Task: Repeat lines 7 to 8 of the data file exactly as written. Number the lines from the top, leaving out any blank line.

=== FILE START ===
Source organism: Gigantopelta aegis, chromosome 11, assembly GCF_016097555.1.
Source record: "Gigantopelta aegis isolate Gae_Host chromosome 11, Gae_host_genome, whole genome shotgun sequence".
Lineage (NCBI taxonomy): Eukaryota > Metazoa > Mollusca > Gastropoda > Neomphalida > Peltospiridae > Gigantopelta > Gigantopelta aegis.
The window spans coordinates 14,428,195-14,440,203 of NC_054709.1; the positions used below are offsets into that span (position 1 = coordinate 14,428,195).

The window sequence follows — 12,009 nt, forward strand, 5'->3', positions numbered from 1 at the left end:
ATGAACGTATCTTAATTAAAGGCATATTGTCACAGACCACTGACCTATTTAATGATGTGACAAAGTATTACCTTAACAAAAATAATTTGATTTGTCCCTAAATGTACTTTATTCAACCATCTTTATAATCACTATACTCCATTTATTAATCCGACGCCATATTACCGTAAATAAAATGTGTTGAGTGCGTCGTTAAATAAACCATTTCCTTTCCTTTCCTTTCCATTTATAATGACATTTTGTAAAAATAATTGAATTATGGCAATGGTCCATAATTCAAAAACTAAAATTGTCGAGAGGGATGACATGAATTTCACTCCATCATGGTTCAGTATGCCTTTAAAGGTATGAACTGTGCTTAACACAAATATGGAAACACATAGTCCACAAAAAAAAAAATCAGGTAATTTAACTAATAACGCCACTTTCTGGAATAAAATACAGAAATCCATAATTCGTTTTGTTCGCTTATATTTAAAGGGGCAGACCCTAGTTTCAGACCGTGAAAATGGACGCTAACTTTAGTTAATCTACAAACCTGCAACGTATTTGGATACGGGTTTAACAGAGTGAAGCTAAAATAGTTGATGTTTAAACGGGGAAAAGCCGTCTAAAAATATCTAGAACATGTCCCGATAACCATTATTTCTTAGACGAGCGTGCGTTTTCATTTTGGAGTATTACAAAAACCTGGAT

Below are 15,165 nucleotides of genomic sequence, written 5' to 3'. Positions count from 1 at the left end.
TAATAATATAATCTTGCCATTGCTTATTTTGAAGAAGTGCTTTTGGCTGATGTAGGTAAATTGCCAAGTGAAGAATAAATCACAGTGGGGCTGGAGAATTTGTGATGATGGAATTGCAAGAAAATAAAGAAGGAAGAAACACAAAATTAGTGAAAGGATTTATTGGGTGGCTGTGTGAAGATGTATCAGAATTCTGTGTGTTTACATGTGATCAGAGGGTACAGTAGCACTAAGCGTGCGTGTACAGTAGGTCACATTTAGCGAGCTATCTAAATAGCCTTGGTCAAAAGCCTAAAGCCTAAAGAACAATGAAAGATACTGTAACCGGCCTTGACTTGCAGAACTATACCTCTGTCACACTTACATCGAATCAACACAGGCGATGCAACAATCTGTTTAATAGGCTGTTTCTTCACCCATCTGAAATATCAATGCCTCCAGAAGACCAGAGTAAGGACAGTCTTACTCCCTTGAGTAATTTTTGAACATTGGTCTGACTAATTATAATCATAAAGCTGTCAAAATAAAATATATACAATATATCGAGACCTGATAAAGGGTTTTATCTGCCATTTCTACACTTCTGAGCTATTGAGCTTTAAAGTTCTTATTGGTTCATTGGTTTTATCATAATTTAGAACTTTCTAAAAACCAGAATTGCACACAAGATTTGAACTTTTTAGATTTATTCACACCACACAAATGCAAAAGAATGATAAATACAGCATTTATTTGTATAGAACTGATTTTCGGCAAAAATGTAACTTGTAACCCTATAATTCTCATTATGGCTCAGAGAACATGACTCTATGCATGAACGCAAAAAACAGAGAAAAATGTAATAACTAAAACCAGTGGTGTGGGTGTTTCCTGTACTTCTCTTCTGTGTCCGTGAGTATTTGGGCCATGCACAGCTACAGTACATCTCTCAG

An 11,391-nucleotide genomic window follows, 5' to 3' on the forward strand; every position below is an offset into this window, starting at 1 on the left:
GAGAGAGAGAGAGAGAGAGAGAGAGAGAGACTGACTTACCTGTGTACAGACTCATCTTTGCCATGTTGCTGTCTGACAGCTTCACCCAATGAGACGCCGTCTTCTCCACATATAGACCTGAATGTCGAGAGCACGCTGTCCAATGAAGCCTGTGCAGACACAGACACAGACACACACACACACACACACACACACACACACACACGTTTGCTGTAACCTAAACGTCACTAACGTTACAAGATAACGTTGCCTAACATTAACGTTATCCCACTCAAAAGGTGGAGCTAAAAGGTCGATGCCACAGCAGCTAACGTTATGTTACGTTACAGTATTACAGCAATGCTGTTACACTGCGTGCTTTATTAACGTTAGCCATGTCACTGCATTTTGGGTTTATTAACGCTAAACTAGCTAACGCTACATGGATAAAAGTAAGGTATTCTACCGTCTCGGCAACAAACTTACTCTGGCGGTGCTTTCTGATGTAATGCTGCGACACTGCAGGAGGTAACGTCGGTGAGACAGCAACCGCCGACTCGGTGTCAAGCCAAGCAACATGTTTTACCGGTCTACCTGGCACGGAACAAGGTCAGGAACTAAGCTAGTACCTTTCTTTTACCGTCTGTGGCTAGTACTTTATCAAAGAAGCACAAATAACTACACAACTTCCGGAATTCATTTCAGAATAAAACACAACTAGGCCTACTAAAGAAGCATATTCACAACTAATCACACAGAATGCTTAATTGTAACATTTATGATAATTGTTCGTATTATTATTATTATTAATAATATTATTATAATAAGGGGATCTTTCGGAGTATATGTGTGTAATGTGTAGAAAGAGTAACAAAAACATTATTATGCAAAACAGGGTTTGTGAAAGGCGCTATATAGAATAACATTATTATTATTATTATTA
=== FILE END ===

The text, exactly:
Below are 15,165 nucleotides of genomic sequence, written 5' to 3'. Positions count from 1 at the left end.
TAATAATATAATCTTGCCATTGCTTATTTTGAAGAAGTGCTTTTGGCTGATGTAGGTAAATTGCCAAGTGAAGAATAAATCACAGTGGGGCTGGAGAATTTGTGATGATGGAATTGCAAGAAAATAAAGAAGGAAGAAACACAAAATTAGTGAAAGGATTTATTGGGTGGCTGTGTGAAGATGTATCAGAATTCTGTGTGTTTACATGTGATCAGAGGGTACAGTAGCACTAAGCGTGCGTGTACAGTAGGTCACATTTAGCGAGCTATCTAAATAGCCTTGGTCAAAAGCCTAAAGCCTAAAGAACAATGAAAGATACTGTAACCGGCCTTGACTTGCAGAACTATACCTCTGTCACACTTACATCGAATCAACACAGGCGATGCAACAATCTGTTTAATAGGCTGTTTCTTCACCCATCTGAAATATCAATGCCTCCAGAAGACCAGAGTAAGGACAGTCTTACTCCCTTGAGTAATTTTTGAACATTGGTCTGACTAATTATAATCATAAAGCTGTCAAAATAAAATATATACAATATATCGAGACCTGATAAAGGGTTTTATCTGCCATTTCTACACTTCTGAGCTATTGAGCTTTAAAGTTCTTATTGGTTCATTGGTTTTATCATAATTTAGAACTTTCTAAAAACCAGAATTGCACACAAGATTTGAACTTTTTAGATTTATTCACACCACACAAATGCAAAAGAATGATAAATACAGCATTTATTTGTATAGAACTGATTTTCGGCAAAAATGTAACTTGTAACCCTATAATTCTCATTATGGCTCAGAGAACATGACTCTATGCATGAACGCAAAAAACAGAGAAAAATGTAATAACTAAAACCAGTGGTGTGGGTGTTTCCTGTACTTCTCTTCTGTGTCCGTGAGTATTTGGGCCATGCACAGCTACAGTACATCTCTCAG